Why are selfies mirrored?

Answered by Robert Dupre

Selfies being mirrored can be traced back to the early days of photography when there were no screens on the same side as the lens. I remember looking at old photographs and noticing that people would often hold up a mirror in front of the camera to see the preview while taking a selfie.

Back then, cameras were not as advanced as they are today. They didn’t have a screen that allowed you to see the image you were about to capture. Instead, you had to rely on your instincts and hope that the shot turned out well. This is where the mirror came in handy.

By using a mirror, people could see themselves in the reflection and adjust their pose or expression accordingly. It allowed them to ensure that they were capturing the image they desired. It was a practical solution in a time when technology was limited.

I find it fascinating to think about how people had to go through these extra steps just to take a selfie. It shows how much photography has evolved over the years. Nowadays, we can instantly see the image on our screens and retake it if we’re not satisfied. But back then, they had to rely on mirrors and hope for the best.

The use of mirrors in early selfies also highlights the importance of self-presentation and self-image. People have always been conscious of how they look in photographs, and the mirror allowed them to have some control over their image. It was a way to ensure that they were presenting themselves in the best possible way.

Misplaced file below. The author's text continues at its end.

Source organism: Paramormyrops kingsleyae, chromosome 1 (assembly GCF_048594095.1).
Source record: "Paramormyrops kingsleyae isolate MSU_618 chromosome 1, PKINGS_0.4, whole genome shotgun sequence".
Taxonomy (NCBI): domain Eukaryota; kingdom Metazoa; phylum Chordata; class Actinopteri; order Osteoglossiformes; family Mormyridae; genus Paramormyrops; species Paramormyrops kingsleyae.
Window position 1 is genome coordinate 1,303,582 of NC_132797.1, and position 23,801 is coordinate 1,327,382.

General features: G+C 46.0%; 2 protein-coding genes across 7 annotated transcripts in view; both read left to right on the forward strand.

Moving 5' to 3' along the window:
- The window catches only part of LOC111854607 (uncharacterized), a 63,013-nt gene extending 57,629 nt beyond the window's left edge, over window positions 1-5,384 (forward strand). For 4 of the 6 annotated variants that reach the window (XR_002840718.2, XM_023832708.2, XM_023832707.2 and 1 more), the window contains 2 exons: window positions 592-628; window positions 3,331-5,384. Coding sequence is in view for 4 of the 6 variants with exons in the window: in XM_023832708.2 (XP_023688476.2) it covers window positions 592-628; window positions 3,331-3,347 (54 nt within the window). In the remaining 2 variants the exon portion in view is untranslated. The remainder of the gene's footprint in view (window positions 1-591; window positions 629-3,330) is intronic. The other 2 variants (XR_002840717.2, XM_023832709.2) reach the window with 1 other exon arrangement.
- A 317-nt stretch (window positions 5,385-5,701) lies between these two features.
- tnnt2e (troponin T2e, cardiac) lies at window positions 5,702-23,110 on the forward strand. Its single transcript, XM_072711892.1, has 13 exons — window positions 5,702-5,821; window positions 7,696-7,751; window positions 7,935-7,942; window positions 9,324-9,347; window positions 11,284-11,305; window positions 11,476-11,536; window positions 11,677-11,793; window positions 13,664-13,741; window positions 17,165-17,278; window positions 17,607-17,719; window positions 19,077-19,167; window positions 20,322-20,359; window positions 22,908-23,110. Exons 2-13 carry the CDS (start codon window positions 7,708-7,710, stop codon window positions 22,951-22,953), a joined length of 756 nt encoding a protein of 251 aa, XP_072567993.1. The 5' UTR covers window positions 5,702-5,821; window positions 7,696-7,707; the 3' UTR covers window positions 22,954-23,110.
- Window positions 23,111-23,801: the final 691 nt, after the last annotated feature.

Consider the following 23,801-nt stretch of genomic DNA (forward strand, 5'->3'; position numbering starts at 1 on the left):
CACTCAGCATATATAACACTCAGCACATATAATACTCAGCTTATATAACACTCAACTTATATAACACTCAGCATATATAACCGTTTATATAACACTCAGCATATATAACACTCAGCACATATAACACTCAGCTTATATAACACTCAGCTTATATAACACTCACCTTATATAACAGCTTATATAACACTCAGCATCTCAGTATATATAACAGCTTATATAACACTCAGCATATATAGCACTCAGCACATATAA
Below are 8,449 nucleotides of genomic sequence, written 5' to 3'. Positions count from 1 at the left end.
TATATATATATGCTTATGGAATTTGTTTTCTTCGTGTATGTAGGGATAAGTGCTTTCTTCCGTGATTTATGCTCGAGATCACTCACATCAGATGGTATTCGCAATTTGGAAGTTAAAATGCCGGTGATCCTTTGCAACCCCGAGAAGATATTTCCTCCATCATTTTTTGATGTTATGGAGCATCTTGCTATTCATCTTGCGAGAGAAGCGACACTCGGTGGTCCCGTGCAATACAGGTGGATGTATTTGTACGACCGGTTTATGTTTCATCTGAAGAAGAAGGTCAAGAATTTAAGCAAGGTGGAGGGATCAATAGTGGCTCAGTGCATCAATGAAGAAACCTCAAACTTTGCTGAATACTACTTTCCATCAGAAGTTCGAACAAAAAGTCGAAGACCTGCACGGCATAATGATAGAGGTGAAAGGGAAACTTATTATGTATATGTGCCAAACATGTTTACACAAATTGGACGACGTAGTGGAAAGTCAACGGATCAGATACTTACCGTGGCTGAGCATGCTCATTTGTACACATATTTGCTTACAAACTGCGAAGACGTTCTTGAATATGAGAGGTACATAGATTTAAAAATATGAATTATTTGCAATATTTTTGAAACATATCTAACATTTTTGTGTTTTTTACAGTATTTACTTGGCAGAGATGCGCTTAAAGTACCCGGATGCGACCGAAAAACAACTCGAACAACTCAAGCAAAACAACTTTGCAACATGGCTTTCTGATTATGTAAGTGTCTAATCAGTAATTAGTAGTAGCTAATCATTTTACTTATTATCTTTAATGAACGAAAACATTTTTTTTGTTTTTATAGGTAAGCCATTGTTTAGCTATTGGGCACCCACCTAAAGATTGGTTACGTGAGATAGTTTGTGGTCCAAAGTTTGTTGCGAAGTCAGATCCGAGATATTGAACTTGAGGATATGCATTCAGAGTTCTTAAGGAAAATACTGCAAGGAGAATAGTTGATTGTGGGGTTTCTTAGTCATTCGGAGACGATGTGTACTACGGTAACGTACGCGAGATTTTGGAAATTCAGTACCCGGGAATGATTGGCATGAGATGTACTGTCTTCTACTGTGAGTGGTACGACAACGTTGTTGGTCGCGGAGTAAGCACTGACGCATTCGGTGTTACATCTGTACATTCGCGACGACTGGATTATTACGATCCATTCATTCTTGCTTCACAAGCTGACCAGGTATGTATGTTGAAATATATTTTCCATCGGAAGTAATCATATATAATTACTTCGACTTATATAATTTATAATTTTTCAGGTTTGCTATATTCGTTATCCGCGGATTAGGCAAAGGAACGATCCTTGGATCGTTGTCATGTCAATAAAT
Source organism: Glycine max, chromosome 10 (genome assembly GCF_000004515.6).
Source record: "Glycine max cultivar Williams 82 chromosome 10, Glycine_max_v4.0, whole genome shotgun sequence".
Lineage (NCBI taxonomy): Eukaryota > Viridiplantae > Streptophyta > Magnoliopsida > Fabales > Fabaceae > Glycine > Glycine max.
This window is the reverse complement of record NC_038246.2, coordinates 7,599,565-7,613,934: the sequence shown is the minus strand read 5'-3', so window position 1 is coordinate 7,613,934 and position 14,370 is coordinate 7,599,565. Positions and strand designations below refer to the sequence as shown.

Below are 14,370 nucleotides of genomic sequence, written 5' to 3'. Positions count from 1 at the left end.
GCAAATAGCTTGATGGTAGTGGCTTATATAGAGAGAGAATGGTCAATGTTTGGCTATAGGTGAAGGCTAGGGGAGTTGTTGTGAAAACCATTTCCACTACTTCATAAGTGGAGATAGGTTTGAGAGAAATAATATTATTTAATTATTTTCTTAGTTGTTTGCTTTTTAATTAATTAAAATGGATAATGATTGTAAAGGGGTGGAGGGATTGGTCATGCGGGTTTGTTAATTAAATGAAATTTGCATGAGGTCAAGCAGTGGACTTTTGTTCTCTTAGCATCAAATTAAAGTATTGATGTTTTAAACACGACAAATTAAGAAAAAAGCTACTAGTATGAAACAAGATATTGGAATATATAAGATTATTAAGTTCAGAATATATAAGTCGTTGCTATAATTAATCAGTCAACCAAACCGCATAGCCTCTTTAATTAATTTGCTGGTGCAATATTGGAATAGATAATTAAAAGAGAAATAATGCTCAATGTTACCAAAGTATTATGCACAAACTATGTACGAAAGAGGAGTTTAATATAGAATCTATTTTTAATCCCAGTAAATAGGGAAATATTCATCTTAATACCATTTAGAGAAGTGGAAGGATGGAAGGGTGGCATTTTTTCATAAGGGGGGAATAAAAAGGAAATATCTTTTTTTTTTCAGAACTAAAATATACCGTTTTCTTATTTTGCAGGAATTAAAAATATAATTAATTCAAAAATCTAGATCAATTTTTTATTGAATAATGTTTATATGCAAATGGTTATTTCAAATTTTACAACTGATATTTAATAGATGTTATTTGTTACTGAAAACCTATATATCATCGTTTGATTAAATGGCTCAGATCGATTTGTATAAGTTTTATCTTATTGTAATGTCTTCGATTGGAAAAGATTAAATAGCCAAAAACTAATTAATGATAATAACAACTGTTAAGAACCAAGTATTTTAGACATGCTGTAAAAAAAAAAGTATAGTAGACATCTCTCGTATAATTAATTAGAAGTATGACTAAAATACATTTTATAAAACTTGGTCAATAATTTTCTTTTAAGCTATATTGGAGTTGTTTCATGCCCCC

As technology progressed, cameras eventually started incorporating screens on the same side as the lens, eliminating the need for mirrors. However, the tradition of mirrored selfies still persists today. Many people still flip their phones around and use mirrors to get the perfect angle or check their appearance before snapping a selfie.

In a way, the mirrored selfie has become a nostalgic nod to the early days of photography. It’s a reminder of how far we’ve come in terms of technology and self-expression. And even though it may seem unnecessary in our modern world, there’s something charming and timeless about the act of using a mirror to capture oneself.

So, the next time you take a selfie and find yourself flipping your phone around to use a mirror, remember the history behind this practice. It’s a small reminder of the ingenuity and resourcefulness of those who came before us in the world of photography.